May 30, 1906 — Michael Davitt dies

Michael Davitt was 60 years old when he died in Elphis Hospital, Dublin. In his six decades of life, he’d been a Fenian revolutionary, served seven years of a fifteen year sentence for treason, was pardoned, and imprisoned again on new charges relating to his activities with various groups agitating for Irish freedom. He was elected as a Member of Parliament, but disqualified due to his confinement. He toured the world, giving speeches to raise awareness of the issues facing Ireland.

Although he did not live to see the struggle for Irish self-determination completed – indeed, some would say that it still has not – he was instrumental in many of the developments that led towards it, notably the Land Act of 1881 and the Ashbourn Act of 1885. After his death, he became an inspiration to others whose struggles resembled his – notably, Mahatma Gandhi attributed the origins of and inspiration for his own peaceful resistance to Davitt’s life and work.

April 24, 1916 — The Easter Rising commences

In 1916, with the hated English overlords distracted by the First World War, a group of Irish revolutionaries decided that the time was ripe to rise up, overthrow the Sassenach and declare an independent republic of Ireland. However, the Irish forces were massively outnumbered by their colonial rulers, and to add insult to injury, the English also had a massive technological superiority.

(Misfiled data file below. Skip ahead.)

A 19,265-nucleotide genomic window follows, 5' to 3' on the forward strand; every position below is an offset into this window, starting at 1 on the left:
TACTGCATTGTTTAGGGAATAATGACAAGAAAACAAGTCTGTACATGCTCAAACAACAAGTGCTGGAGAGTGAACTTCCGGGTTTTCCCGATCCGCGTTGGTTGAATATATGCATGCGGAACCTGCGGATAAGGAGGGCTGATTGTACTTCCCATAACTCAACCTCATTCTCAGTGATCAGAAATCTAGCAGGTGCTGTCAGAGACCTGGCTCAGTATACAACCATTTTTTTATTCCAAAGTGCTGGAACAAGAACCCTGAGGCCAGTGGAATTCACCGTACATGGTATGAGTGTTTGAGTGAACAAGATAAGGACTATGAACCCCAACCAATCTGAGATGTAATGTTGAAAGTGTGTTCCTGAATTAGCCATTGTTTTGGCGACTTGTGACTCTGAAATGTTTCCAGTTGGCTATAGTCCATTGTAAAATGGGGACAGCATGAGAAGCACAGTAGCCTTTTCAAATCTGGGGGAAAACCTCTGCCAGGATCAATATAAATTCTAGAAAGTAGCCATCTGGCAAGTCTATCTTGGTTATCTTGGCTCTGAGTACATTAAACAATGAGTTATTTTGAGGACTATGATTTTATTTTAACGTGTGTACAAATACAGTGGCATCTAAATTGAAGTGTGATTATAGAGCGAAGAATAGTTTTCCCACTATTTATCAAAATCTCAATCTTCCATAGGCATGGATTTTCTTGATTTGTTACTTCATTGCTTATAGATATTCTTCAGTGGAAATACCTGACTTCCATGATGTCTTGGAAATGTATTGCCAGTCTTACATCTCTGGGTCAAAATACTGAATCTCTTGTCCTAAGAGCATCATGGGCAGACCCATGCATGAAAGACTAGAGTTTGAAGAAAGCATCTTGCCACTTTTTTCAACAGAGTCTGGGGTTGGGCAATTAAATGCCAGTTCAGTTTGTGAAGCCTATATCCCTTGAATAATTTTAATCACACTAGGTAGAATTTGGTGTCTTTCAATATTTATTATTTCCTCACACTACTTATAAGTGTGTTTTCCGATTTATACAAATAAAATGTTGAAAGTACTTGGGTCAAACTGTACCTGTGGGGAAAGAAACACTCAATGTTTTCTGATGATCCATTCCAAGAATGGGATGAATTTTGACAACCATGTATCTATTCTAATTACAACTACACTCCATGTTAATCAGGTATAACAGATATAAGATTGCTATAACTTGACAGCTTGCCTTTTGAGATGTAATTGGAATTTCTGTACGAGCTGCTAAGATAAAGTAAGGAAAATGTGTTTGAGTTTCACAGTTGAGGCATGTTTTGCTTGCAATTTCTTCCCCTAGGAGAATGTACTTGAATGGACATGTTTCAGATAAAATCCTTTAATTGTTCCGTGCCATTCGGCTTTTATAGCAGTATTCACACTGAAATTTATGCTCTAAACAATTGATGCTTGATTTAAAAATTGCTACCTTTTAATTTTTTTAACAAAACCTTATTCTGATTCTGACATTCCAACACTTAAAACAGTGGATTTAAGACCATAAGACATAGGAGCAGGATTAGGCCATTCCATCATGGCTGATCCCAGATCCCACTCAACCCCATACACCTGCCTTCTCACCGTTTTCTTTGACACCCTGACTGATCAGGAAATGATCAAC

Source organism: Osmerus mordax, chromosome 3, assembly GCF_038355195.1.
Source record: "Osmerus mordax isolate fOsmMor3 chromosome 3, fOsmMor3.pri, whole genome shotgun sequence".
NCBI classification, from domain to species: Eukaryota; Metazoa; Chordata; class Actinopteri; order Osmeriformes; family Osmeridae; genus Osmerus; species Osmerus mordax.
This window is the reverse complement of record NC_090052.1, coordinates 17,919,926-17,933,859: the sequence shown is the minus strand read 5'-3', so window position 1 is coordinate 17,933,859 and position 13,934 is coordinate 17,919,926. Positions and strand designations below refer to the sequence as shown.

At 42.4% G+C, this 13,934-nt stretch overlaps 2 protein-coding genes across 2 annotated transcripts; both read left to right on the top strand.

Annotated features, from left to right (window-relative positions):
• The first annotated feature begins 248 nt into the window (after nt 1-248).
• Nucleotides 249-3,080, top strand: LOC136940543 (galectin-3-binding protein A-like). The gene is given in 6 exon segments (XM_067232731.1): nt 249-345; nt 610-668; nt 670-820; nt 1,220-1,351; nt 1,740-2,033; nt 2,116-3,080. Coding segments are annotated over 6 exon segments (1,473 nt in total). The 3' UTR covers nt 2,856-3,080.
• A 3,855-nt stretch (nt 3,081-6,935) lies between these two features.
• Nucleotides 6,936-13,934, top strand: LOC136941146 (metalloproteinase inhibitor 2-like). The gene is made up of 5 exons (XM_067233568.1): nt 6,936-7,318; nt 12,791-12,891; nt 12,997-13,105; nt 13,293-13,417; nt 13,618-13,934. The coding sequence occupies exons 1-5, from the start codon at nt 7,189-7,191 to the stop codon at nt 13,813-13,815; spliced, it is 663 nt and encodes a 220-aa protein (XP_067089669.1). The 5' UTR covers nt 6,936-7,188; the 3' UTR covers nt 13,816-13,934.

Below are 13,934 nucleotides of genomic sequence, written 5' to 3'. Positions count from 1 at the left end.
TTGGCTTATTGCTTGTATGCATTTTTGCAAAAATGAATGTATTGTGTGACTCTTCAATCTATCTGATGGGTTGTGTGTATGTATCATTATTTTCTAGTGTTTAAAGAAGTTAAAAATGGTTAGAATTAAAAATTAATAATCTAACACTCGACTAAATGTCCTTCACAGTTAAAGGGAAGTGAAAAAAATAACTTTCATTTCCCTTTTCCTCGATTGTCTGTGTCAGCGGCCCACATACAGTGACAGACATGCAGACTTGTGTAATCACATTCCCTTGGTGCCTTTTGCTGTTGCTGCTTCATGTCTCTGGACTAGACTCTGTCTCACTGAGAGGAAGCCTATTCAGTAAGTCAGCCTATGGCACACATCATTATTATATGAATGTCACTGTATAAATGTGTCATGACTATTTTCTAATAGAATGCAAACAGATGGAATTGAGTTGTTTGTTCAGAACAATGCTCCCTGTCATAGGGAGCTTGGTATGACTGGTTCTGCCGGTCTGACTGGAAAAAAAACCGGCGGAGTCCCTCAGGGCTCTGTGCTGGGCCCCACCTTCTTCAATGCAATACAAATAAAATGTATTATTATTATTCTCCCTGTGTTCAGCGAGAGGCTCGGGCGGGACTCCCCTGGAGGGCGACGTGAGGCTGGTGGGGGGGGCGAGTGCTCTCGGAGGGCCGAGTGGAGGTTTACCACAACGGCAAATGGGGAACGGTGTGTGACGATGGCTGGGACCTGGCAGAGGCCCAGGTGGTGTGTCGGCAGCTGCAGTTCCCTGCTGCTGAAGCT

The uprising began on Monday, March 24 of 1916 in Dublin – the day after Easter. It would last for a grand total of six days before it was put down. Most of its leaders were captured, and thence imprisoned or executed for their parts in the revolt. However, as the first major uprising since 1798, it reinvigorated the Irish independence movement, and the next – and ultimately successful – Irish rebellion began only three years later.

Easter Proclamation of 1916.png
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Zombie — The Cranberries